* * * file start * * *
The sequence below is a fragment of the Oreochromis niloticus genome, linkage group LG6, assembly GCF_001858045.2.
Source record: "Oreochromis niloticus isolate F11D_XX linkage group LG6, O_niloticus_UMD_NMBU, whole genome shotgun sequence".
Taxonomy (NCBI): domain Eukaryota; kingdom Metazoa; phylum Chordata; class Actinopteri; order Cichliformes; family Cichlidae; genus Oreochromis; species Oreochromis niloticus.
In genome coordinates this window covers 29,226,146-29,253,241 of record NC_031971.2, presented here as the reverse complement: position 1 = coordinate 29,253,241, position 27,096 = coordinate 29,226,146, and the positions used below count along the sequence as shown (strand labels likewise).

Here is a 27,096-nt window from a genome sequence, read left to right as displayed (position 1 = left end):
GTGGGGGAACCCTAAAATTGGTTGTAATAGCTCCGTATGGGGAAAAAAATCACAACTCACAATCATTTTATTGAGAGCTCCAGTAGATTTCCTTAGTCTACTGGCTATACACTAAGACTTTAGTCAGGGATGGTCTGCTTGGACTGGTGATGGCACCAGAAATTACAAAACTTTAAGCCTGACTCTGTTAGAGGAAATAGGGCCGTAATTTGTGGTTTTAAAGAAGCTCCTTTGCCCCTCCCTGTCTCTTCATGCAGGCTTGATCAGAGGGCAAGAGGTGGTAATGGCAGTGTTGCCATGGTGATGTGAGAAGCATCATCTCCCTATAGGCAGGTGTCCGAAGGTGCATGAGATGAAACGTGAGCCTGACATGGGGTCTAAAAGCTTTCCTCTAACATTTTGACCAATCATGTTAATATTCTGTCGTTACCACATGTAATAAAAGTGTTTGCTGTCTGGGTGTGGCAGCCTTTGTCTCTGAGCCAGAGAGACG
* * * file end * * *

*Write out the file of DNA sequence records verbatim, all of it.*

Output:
The sequence below is a fragment of the Oreochromis niloticus genome, linkage group LG6, assembly GCF_001858045.2.
Source record: "Oreochromis niloticus isolate F11D_XX linkage group LG6, O_niloticus_UMD_NMBU, whole genome shotgun sequence".
Taxonomy (NCBI): domain Eukaryota; kingdom Metazoa; phylum Chordata; class Actinopteri; order Cichliformes; family Cichlidae; genus Oreochromis; species Oreochromis niloticus.
In genome coordinates this window covers 29,226,146-29,253,241 of record NC_031971.2, presented here as the reverse complement: position 1 = coordinate 29,253,241, position 27,096 = coordinate 29,226,146, and the positions used below count along the sequence as shown (strand labels likewise).

Here is a 27,096-nt window from a genome sequence, read left to right as displayed (position 1 = left end):
GTGGGGGAACCCTAAAATTGGTTGTAATAGCTCCGTATGGGGAAAAAAATCACAACTCACAATCATTTTATTGAGAGCTCCAGTAGATTTCCTTAGTCTACTGGCTATACACTAAGACTTTAGTCAGGGATGGTCTGCTTGGACTGGTGATGGCACCAGAAATTACAAAACTTTAAGCCTGACTCTGTTAGAGGAAATAGGGCCGTAATTTGTGGTTTTAAAGAAGCTCCTTTGCCCCTCCCTGTCTCTTCATGCAGGCTTGATCAGAGGGCAAGAGGTGGTAATGGCAGTGTTGCCATGGTGATGTGAGAAGCATCATCTCCCTATAGGCAGGTGTCCGAAGGTGCATGAGATGAAACGTGAGCCTGACATGGGGTCTAAAAGCTTTCCTCTAACATTTTGACCAATCATGTTAATATTCTGTCGTTACCACATGTAATAAAAGTGTTTGCTGTCTGGGTGTGGCAGCCTTTGTCTCTGAGCCAGAGAGACG